In addition to the two core dimensions of approaches to teaching acknowledged in several studies (interactivity vs. information transmission), interview studies have revealed that a teacher’s ability to reflect on their own teaching and student learning is a significant dimension of approaches to teaching (Postareff & Lindblom-Ylänne, 2008). This reflective component is referred to as pedagogical awareness, and it has been shown that the reflective component is typically attached to the learning-focused approach to teaching. It is typical for teachers who are developing their teaching from content- to learning-focused approaches to deeply reflect on their own teaching and the consequences of their teaching for student learning (Postareff, Katajavuori, et al., 2008). Other studies have confirmed that reflection is important if one wishes to develop as a university teacher (see, e.g. Åkerlind, 2007). Finally, a teacher’s ability to plan and organise their teaching has also been detected from the interviews as a central dimension of university teaching (Postareff & Lindblom-Ylänne, 2008; Uiboleht, 2019). This dimension can emerge in a positive or negative way in teachers’ teaching, regarding whether it is accompanied by the content- or learning-focused approach. For example, if a teacher adopts a more content-focused approach to teaching, planning and organising typically mean stricter lecture plans that are built around the teachers’ own interests (Postareff & Lindblom-Ylänne, 2008). In the learning-focused approach, planning is more flexible, and organising is more about being well prepared for teaching situations and finding out the students’ prior understanding and interests. Recently, Uiboleht (2019) highlighted that the theory of approaches to teaching could be expanded by adding a dimension which captures the elements that structure, guide, and support students’ learning. Without these elements, the learning-focused approach may lose its benefits (Uiboleht, 2019).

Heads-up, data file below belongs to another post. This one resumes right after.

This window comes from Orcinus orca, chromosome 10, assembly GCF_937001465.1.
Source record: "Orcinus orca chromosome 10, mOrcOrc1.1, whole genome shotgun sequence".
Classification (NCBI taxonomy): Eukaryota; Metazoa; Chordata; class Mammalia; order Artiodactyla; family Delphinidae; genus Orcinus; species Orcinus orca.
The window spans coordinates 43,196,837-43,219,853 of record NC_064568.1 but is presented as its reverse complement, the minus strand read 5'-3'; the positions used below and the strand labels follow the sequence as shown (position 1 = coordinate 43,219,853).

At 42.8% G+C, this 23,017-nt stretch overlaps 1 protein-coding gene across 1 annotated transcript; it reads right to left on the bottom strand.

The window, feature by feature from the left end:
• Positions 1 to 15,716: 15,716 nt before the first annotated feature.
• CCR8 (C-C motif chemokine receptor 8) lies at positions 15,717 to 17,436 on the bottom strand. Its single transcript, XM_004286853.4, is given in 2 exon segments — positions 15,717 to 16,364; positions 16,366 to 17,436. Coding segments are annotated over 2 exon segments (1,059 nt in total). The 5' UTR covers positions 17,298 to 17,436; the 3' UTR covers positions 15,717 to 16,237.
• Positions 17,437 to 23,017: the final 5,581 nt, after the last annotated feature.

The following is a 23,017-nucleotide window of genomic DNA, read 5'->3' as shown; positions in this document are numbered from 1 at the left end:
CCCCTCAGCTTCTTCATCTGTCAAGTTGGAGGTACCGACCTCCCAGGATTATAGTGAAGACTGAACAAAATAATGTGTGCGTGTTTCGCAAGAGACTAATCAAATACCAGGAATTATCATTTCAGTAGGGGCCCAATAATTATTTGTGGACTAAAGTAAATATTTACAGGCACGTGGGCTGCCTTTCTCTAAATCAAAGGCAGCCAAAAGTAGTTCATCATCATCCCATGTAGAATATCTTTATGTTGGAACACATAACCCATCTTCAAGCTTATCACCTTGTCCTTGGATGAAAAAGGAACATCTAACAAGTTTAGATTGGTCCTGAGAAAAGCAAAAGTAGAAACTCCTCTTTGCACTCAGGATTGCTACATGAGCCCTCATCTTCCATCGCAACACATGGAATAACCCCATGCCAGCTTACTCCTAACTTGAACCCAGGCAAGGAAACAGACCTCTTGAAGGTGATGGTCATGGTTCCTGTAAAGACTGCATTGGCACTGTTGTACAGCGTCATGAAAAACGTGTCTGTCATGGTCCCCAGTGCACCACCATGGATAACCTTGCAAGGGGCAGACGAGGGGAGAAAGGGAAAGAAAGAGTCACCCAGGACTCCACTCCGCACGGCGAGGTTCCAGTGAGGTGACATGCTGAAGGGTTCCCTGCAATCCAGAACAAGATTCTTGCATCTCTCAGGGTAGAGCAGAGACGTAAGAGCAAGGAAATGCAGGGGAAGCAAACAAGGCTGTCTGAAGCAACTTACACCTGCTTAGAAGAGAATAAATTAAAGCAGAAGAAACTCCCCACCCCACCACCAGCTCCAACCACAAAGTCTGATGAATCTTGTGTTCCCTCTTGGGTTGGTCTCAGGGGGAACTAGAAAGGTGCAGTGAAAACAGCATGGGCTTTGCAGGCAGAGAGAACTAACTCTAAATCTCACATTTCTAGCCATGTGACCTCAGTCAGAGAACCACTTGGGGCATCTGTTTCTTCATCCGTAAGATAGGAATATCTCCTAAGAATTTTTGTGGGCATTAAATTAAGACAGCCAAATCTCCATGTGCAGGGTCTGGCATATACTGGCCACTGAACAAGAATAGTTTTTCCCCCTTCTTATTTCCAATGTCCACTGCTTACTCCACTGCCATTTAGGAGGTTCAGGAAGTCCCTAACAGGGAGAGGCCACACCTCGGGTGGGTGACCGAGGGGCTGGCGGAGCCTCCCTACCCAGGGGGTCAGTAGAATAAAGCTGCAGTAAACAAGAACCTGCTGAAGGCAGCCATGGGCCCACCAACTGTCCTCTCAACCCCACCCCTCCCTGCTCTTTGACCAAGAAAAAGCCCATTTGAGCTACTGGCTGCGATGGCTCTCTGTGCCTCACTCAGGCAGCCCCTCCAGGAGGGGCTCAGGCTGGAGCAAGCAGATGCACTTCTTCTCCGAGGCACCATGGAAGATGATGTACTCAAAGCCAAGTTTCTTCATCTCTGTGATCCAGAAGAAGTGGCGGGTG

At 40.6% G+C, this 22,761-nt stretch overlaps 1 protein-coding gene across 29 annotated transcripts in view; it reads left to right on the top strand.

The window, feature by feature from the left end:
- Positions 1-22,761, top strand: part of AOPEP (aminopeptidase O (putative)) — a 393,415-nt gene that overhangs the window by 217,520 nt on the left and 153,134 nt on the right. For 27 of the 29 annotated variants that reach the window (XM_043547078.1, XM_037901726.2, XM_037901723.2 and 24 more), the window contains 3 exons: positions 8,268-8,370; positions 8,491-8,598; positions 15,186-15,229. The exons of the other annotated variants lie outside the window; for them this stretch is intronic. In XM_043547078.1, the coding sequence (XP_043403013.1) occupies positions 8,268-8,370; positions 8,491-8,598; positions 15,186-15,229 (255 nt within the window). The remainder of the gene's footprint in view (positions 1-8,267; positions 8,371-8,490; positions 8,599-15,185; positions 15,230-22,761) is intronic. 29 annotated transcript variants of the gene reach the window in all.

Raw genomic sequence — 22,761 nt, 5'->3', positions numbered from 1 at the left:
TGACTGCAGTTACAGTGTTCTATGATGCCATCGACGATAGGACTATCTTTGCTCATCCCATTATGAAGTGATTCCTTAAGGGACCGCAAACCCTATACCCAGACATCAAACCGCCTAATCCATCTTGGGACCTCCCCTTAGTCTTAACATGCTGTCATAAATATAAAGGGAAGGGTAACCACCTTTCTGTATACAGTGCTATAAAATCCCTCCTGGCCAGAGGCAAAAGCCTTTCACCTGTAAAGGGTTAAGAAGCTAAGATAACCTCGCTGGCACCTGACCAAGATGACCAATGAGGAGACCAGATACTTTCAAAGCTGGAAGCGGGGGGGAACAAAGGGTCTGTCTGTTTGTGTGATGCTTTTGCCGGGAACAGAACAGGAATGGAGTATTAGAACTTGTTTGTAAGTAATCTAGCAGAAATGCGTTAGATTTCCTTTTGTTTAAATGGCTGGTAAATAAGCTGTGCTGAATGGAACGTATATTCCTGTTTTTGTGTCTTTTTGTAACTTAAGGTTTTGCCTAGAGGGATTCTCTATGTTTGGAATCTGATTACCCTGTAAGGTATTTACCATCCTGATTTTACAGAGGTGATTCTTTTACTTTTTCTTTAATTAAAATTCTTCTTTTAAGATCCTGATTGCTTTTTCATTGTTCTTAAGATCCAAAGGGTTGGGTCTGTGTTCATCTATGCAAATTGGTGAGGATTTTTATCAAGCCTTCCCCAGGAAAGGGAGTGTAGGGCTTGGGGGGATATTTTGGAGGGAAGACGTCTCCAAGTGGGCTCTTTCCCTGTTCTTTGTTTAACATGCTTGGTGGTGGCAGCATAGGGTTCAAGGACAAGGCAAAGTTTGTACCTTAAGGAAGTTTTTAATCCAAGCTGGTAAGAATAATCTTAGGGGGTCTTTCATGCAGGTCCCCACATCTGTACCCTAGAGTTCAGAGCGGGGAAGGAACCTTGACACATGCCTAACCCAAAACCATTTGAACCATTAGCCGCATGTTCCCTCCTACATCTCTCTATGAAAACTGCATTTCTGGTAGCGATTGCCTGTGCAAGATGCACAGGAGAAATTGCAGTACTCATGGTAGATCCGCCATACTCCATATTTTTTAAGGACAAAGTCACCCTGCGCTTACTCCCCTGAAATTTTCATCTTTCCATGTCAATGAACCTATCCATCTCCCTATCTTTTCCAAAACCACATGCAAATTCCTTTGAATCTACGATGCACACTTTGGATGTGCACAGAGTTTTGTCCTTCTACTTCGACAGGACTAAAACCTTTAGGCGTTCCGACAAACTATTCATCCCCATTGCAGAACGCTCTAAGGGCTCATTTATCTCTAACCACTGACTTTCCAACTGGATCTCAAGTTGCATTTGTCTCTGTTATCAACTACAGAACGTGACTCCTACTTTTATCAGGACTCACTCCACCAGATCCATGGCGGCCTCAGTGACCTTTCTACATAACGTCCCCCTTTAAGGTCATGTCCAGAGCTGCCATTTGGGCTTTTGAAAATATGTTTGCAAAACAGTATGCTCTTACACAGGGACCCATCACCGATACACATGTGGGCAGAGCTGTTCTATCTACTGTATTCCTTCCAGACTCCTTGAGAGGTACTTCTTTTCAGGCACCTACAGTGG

Previous studies adopting a person-oriented approach have shown that teachers can combine the learning- and content-focused in diverse ways; i.e. they may adopt dissonant combinations of the approaches to teaching (Cao et al., 2019; Postareff, Katajavuori, et al., 2008; Shum & Fryer, 2019; Stes & Van Petegem, 2014). For example, Postareff, Katajavuori, et al. (2008) showed that a clear minority adopted the content-focused approach exclusively, while the majority of teachers adopted the learning-focused approach exclusively or even more commonly, a mix of the learning- and content-focused approaches. Another qualitative study conducted at the course-level showed that the learning- and content-focused approaches can co-exist and that dissonance may also appear within a single aspect of teaching. This means that while teaching a specific course, a teacher can adopt teaching practices including more or less interactive or transmissive elements and therefore reflect both the learning- and content-focused approaches (Uiboleht et al., 2016). However, more research is needed to reveal how reflectivity and organised teaching emerge in the consonant and dissonant teaching approaches.

Teacher’s self-efficacy

Self-efficacy refers to the belief in one’s own ability to perform a given task (Bandura, 1997). According to the original definition by Bandura (1997), self-efficacy is defined as being task- and situation-specific. However, some studies also suggest that it may be considered as a more general construct referring to a generally optimistic sense of own personal competence in a certain domain or profession, such as teaching (e.g. Chen et al., 2004; Luszczynska et al., 2005). When applied to the teaching context, teaching-related self-efficacy refers to ‘an individual teacher’s beliefs in their own ability to plan, organise, and carry out activities that are required to attain given educational goals’ (Skaalvik & Skaalvik, 2010). Teaching-related self-efficacy is an important factor to consider as it has been shown to be related both to a student’s academic achievement and motivation (Thoonen et al., 2011), teacher’s own work commitment, job satisfaction and wellbeing (Aloe et al., 2014; Klassen & Chiu, 2011; Viel-Ruma et al., 2010), and teaching performance (Klassen & Tze, 2014).